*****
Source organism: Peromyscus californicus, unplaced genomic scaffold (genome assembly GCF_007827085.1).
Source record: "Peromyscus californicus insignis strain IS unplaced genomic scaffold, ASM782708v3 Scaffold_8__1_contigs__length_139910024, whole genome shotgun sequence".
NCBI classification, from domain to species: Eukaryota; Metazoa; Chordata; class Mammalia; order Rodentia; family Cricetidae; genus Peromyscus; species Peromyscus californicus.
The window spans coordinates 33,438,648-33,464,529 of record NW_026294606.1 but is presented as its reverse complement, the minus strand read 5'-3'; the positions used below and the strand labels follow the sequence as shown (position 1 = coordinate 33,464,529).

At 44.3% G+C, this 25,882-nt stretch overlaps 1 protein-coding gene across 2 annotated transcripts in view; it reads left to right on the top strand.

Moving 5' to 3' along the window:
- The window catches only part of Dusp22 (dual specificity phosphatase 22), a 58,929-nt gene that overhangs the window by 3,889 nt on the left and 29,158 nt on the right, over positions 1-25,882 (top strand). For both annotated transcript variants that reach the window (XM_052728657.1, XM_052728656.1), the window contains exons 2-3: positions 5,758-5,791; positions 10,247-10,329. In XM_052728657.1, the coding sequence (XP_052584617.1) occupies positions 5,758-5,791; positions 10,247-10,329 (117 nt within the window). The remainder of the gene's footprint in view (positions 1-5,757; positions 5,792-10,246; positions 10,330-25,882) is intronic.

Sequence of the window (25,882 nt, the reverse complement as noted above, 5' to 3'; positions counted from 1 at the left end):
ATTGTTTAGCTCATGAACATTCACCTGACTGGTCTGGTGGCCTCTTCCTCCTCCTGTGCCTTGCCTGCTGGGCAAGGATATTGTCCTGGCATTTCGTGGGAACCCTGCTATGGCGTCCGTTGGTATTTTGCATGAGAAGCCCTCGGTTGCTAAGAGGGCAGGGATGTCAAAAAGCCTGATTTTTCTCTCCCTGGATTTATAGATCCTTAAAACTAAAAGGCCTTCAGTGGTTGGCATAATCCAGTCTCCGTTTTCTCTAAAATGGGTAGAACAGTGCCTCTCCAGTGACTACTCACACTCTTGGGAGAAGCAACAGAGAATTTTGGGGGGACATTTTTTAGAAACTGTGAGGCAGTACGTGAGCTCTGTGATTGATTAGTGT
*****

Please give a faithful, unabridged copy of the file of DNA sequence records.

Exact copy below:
Source organism: Peromyscus californicus, unplaced genomic scaffold (genome assembly GCF_007827085.1).
Source record: "Peromyscus californicus insignis strain IS unplaced genomic scaffold, ASM782708v3 Scaffold_8__1_contigs__length_139910024, whole genome shotgun sequence".
NCBI classification, from domain to species: Eukaryota; Metazoa; Chordata; class Mammalia; order Rodentia; family Cricetidae; genus Peromyscus; species Peromyscus californicus.
The window spans coordinates 33,438,648-33,464,529 of record NW_026294606.1 but is presented as its reverse complement, the minus strand read 5'-3'; the positions used below and the strand labels follow the sequence as shown (position 1 = coordinate 33,464,529).

At 44.3% G+C, this 25,882-nt stretch overlaps 1 protein-coding gene across 2 annotated transcripts in view; it reads left to right on the top strand.

Moving 5' to 3' along the window:
- The window catches only part of Dusp22 (dual specificity phosphatase 22), a 58,929-nt gene that overhangs the window by 3,889 nt on the left and 29,158 nt on the right, over positions 1-25,882 (top strand). For both annotated transcript variants that reach the window (XM_052728657.1, XM_052728656.1), the window contains exons 2-3: positions 5,758-5,791; positions 10,247-10,329. In XM_052728657.1, the coding sequence (XP_052584617.1) occupies positions 5,758-5,791; positions 10,247-10,329 (117 nt within the window). The remainder of the gene's footprint in view (positions 1-5,757; positions 5,792-10,246; positions 10,330-25,882) is intronic.

Sequence of the window (25,882 nt, the reverse complement as noted above, 5' to 3'; positions counted from 1 at the left end):
ATTGTTTAGCTCATGAACATTCACCTGACTGGTCTGGTGGCCTCTTCCTCCTCCTGTGCCTTGCCTGCTGGGCAAGGATATTGTCCTGGCATTTCGTGGGAACCCTGCTATGGCGTCCGTTGGTATTTTGCATGAGAAGCCCTCGGTTGCTAAGAGGGCAGGGATGTCAAAAAGCCTGATTTTTCTCTCCCTGGATTTATAGATCCTTAAAACTAAAAGGCCTTCAGTGGTTGGCATAATCCAGTCTCCGTTTTCTCTAAAATGGGTAGAACAGTGCCTCTCCAGTGACTACTCACACTCTTGGGAGAAGCAACAGAGAATTTTGGGGGGACATTTTTTAGAAACTGTGAGGCAGTACGTGAGCTCTGTGATTGATTAGTGT